As a card-carrying geek, I often indulge in fantasy casting sessions.  I’ve thought before of writing these up and putting them on Tumblr, but the Thought Train quickly derails into Spurious Valley.  It all gets a little bit too “and then and then and then” for my liking.  A diverting and entertaining mental exercise, surely, but deprived of context, rather redundant.

Plus, who cares what I think?

All the same, I’ve channelled this particular brand of Power Cosmic into thinking of some cool, offbeat, and under-mentioned actors who I’d love to see don the metaphorical spandex and become a Movie Super Hero.  I’ve tried to avoid the obvious, and largely picked actors that I just really like.  Some of these suggestions are for films announced or rumoured, and some are pure wish fulfilment.  Although, who doesn’t want to see Tom Hardy play Death’s Head?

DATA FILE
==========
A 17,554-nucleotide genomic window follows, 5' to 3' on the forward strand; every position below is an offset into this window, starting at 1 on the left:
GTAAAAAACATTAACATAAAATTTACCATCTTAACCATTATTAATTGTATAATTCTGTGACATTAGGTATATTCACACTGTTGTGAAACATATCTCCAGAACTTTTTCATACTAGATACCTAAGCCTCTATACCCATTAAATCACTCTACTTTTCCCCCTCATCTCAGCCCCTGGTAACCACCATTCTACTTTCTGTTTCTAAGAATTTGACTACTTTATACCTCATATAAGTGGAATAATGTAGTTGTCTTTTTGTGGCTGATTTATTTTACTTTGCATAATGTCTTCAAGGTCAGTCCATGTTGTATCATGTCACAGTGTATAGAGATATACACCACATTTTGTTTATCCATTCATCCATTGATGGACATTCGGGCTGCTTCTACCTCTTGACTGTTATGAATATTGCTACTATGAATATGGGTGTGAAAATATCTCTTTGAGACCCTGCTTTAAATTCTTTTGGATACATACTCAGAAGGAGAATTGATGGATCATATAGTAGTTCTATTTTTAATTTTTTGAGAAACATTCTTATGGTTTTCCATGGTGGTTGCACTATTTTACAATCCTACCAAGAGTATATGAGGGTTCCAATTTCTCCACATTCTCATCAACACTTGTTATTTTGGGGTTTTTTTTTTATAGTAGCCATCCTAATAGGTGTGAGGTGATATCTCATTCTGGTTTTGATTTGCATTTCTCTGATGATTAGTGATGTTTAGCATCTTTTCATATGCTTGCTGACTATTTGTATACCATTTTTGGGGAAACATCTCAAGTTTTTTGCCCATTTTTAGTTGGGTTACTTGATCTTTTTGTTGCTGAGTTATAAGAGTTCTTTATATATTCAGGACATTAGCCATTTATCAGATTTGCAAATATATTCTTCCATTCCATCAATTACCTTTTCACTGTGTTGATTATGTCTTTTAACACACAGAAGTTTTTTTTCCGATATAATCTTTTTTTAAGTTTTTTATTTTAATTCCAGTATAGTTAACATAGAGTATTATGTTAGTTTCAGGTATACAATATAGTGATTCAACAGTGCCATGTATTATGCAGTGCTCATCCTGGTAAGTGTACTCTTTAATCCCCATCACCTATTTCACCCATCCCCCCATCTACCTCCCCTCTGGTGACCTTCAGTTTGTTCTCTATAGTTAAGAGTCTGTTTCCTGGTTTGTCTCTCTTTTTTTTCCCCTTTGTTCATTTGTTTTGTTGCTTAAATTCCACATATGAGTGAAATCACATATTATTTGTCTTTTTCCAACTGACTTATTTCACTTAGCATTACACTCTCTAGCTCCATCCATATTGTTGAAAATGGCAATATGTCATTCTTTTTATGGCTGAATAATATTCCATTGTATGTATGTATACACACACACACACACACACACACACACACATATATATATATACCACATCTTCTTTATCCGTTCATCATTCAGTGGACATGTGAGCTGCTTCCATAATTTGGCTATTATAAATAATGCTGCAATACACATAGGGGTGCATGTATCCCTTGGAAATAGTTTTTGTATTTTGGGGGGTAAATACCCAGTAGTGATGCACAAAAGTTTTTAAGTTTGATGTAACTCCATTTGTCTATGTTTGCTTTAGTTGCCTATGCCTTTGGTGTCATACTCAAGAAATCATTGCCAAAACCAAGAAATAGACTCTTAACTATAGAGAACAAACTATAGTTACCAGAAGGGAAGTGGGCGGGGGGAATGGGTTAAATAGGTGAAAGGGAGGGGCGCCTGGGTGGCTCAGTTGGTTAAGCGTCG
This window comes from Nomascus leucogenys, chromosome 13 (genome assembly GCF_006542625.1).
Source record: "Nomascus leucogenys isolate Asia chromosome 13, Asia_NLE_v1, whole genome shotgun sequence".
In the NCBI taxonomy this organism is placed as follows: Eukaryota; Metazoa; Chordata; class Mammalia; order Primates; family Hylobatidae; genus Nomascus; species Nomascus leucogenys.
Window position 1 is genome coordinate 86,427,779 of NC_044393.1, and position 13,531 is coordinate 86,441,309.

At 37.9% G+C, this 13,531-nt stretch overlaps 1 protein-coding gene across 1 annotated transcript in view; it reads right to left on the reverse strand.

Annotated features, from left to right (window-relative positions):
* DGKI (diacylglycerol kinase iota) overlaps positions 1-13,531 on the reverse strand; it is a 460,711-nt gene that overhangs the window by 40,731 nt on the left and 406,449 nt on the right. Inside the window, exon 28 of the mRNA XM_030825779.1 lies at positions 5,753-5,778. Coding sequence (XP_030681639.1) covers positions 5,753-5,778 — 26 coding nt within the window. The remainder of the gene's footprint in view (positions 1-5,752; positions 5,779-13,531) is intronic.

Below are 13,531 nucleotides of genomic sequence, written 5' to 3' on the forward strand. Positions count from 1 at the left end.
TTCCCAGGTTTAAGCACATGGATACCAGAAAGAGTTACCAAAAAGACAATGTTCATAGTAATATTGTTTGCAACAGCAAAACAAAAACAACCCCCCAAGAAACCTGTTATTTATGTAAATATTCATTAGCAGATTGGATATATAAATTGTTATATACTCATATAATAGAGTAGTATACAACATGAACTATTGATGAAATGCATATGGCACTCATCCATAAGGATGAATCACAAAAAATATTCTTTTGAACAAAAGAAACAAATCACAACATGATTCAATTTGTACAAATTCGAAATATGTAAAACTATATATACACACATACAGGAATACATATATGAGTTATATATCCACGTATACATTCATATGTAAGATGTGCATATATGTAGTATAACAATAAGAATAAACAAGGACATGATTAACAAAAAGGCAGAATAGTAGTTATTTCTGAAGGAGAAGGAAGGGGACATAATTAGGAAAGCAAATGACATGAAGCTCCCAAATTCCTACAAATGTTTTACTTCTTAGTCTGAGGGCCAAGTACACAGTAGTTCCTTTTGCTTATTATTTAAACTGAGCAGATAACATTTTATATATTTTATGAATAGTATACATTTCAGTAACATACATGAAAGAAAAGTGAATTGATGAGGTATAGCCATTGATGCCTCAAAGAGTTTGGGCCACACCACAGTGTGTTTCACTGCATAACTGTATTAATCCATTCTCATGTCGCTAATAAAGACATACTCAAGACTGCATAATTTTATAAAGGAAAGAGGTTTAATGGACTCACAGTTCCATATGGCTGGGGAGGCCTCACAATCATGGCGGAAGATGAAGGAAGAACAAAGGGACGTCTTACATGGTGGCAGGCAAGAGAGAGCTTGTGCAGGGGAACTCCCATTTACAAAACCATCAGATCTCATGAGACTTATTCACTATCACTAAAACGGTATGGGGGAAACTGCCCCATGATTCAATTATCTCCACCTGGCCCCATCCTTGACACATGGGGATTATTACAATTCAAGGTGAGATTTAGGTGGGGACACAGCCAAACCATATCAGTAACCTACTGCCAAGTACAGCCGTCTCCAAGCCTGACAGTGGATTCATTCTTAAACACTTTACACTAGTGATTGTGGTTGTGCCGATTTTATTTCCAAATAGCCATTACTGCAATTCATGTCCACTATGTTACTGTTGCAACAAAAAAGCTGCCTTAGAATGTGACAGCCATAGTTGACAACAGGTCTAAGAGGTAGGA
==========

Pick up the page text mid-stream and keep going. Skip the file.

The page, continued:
One or two of the suggestions have greater meaning.  Robin Williams, for instance, has apparently wanted to play The Riddler since before Jim Carrey, and now that Batman is a gentleman of slightly more advanced years, Williams would be great as an ageing, washed-up criminal who just can’t keep up with these youngsters anymore.  In fact, I think he’d make the perfect fit for Ben Affleck’s first solo Batman movie.  Emily Blunt as Captain Marvel was an attempt to think outside of the box marked “Katee Sackhoff” - sure, she’d be great, but she’s the only name anyone suggests, and Blunt would make a terrific superhero (she’d probably have been a good Wonder Woman, in fact).

So anyway, these were my confused thoughts behind the last two weeks’ Top Tens.  Enjoy, yes?